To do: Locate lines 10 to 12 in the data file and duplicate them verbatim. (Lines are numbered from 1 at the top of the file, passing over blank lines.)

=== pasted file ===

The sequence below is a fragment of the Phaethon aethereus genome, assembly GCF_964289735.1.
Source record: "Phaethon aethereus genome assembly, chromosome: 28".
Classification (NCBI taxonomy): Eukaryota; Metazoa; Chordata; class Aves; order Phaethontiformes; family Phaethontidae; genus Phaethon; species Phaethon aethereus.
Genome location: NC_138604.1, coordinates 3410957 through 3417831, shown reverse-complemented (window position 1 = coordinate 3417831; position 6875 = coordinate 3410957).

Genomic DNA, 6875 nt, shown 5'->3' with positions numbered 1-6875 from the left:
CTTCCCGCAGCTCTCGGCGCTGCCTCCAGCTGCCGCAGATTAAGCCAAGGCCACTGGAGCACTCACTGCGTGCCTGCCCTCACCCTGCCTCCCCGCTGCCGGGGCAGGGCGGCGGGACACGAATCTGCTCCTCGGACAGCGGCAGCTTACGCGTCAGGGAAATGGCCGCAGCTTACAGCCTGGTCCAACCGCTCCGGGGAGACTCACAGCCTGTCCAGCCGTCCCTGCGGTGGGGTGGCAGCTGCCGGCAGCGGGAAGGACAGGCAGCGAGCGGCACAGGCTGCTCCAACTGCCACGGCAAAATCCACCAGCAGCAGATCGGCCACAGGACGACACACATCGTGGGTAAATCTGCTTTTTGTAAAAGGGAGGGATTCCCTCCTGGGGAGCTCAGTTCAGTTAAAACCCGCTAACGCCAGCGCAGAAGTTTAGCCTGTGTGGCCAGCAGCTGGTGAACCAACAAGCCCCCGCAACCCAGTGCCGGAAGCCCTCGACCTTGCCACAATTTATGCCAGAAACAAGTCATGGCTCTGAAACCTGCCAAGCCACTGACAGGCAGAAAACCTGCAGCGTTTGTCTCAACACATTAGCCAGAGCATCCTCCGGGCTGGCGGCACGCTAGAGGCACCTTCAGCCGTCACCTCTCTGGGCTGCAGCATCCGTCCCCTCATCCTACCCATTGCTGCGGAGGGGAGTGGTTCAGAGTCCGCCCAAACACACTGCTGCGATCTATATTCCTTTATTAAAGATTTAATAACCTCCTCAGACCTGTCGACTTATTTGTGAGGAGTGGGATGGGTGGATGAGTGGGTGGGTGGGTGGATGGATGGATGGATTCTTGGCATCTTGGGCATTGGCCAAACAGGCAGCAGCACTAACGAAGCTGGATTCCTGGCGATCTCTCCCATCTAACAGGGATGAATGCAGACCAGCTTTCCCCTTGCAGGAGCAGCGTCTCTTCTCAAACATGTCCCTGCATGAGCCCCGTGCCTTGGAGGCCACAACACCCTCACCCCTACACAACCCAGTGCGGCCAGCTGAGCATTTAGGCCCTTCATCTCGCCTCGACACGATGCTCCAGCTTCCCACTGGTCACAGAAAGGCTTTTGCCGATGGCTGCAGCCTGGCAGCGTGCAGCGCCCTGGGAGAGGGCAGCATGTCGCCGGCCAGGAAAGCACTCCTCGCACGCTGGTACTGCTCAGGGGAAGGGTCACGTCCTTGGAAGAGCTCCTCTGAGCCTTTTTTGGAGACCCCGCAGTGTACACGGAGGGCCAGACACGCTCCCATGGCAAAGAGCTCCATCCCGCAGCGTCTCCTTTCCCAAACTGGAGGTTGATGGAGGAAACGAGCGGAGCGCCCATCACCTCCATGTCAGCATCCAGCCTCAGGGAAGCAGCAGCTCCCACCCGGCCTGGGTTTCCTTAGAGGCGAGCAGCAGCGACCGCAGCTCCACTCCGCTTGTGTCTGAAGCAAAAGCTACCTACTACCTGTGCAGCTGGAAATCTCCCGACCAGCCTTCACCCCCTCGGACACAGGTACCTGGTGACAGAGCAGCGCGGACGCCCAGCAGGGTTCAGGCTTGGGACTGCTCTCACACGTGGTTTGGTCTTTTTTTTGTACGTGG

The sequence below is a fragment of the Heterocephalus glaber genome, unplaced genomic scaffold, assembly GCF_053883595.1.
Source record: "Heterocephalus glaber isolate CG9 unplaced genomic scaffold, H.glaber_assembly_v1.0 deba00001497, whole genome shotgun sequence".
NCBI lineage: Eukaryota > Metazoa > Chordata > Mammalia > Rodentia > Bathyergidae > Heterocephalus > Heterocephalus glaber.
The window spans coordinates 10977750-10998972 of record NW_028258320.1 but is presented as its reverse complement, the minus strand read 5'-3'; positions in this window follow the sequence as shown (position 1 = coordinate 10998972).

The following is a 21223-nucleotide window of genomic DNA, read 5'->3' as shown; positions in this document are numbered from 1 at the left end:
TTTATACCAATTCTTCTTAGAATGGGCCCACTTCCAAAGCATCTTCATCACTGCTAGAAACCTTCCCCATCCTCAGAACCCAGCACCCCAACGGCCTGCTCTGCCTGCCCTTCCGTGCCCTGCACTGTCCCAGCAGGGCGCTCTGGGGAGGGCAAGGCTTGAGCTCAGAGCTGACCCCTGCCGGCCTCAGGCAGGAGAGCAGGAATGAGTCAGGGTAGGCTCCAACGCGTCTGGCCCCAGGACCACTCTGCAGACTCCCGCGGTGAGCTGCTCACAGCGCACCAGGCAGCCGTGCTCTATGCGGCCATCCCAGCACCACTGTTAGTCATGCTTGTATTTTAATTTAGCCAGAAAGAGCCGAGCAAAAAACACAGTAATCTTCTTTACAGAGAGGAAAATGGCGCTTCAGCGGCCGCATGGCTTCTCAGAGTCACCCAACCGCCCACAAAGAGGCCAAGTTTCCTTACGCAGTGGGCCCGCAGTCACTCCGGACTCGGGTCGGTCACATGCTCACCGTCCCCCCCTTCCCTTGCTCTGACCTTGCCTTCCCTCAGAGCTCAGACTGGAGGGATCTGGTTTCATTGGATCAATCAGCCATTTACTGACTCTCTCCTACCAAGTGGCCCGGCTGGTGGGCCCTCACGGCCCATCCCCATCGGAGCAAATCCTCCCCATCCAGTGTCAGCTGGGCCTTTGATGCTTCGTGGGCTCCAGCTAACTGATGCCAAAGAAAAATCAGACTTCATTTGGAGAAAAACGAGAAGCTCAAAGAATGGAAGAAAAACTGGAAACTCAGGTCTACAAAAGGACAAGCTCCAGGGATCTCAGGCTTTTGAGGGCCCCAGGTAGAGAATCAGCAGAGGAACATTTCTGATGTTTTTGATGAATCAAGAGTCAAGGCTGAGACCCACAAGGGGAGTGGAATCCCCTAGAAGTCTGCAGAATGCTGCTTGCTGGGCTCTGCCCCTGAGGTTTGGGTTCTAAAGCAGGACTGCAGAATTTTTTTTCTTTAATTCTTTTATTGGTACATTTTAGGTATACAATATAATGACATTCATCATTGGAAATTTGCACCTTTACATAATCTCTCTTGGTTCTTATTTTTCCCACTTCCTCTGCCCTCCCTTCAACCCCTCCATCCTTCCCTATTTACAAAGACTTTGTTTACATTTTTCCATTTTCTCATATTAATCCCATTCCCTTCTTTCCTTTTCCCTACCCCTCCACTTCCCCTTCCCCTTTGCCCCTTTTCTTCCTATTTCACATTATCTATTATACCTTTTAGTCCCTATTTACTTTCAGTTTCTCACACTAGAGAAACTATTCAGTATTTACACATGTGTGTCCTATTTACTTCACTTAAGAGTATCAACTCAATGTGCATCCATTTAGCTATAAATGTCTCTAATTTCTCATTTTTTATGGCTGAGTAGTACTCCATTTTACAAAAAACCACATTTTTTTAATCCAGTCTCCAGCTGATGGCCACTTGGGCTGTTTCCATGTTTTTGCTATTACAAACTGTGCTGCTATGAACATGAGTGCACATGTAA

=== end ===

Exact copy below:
The window spans coordinates 10977750-10998972 of record NW_028258320.1 but is presented as its reverse complement, the minus strand read 5'-3'; positions in this window follow the sequence as shown (position 1 = coordinate 10998972).

The following is a 21223-nucleotide window of genomic DNA, read 5'->3' as shown; positions in this document are numbered from 1 at the left end:
TTTATACCAATTCTTCTTAGAATGGGCCCACTTCCAAAGCATCTTCATCACTGCTAGAAACCTTCCCCATCCTCAGAACCCAGCACCCCAACGGCCTGCTCTGCCTGCCCTTCCGTGCCCTGCACTGTCCCAGCAGGGCGCTCTGGGGAGGGCAAGGCTTGAGCTCAGAGCTGACCCCTGCCGGCCTCAGGCAGGAGAGCAGGAATGAGTCAGGGTAGGCTCCAACGCGTCTGGCCCCAGGACCACTCTGCAGACTCCCGCGGTGAGCTGCTCACAGCGCACCAGGCAGCCGTGCTCTATGCGGCCATCCCAGCACCACTGTTAGTCATGCTTGTATTTTAATTTAGCCAGAAAGAGCCGAGCAAAAAACACAGTAATCTTCTTTACAGAGAGGAAAATGGCGCTTCAGCGGCCGCATGGCTTCTCAGAGTCACCCAACCGCCCACAAAGAGGCCAAGTTTCCTTACGCAGTGGGCCCGCAGTCACTCCGGACTCGGGTCGGTCACATGCTCACCGTCCCCCCCTTCCCTTGCTCTGACCTTGCCTTCCCTCAGAGCTCAGACTGGAGGGATCTGGTTTCATTGGATCAATCAGCCATTTACTGACTCTCTCCTACCAAGTGGCCCGGCTGGTGGGCCCTCACGGCCCATCCCCATCGGAGCAAATCCTCCCCATCCAGTGTCAGCTGGGCCTTTGATGCTTCGTGGGCTCCAGCTAACTGATGCCAAAGAAAAATCAGACTTCATTTGGAGAAAAACGAGAAGCTCAAAGAATGGAAGAAAAACTGGAAACTCAGGTCTACAAAAGGACAAGCTCCAGGGATCTCAGGCTTTTGAGGGCCCCAGGTAGAGAATCAGCAGAGGAACATTTCTGATGTTTTTGATGAATCAAGAGTCAAGGCTGAGACCCACAAGGGGAGTGGAATCCCCTAGAAGTCTGCAGAATGCTGCTTGCTGGGCTCTGCCCCTGAGGTTTGGGTTCTAAAGCAGGACTGCAGAATTTTTTTTCTTTAATTCTTTTATTGGTACATTTTAGGTATACAATATAATGACATTCATCATTGGAAATTTGCACCTTTACATAATCTCTCTTGGTTCTTATTTTTCCCACTTCCTCTGCCCTCCCTTCAACCCCTCCATCCTTCCCTATTTACAAAGACTTTGTTTACATTTTTCCATTTTCTCATATTAATCCCATTCCCTTCTTTCCTTTTCCCTACCCCTCCACTTCCCCTTCCCCTTTGCCCCTTTTCTTCCTATTTCACATTATCTATTATACCTTTTAGTCCCTATTTACTTTCAGTTTCTCACACTAGAGAAACTATTCAGTATTTACACATGTGTGTCCTATTTACTTCACTTAAGAGTATCAACTCAATGTGCATCCATTTAGCTATAAATGTCTCTAATTTCTCATTTTTTATGGCTGAGTAGTACTCCATTTTACAAAAAACCACATTTTTTTAATCCAGTCTCCAGCTGATGGCCACTTGGGCTGTTTCCATGTTTTTGCTATTACAAACTGTGCTGCTATGAACATGAGTGCACATGTAA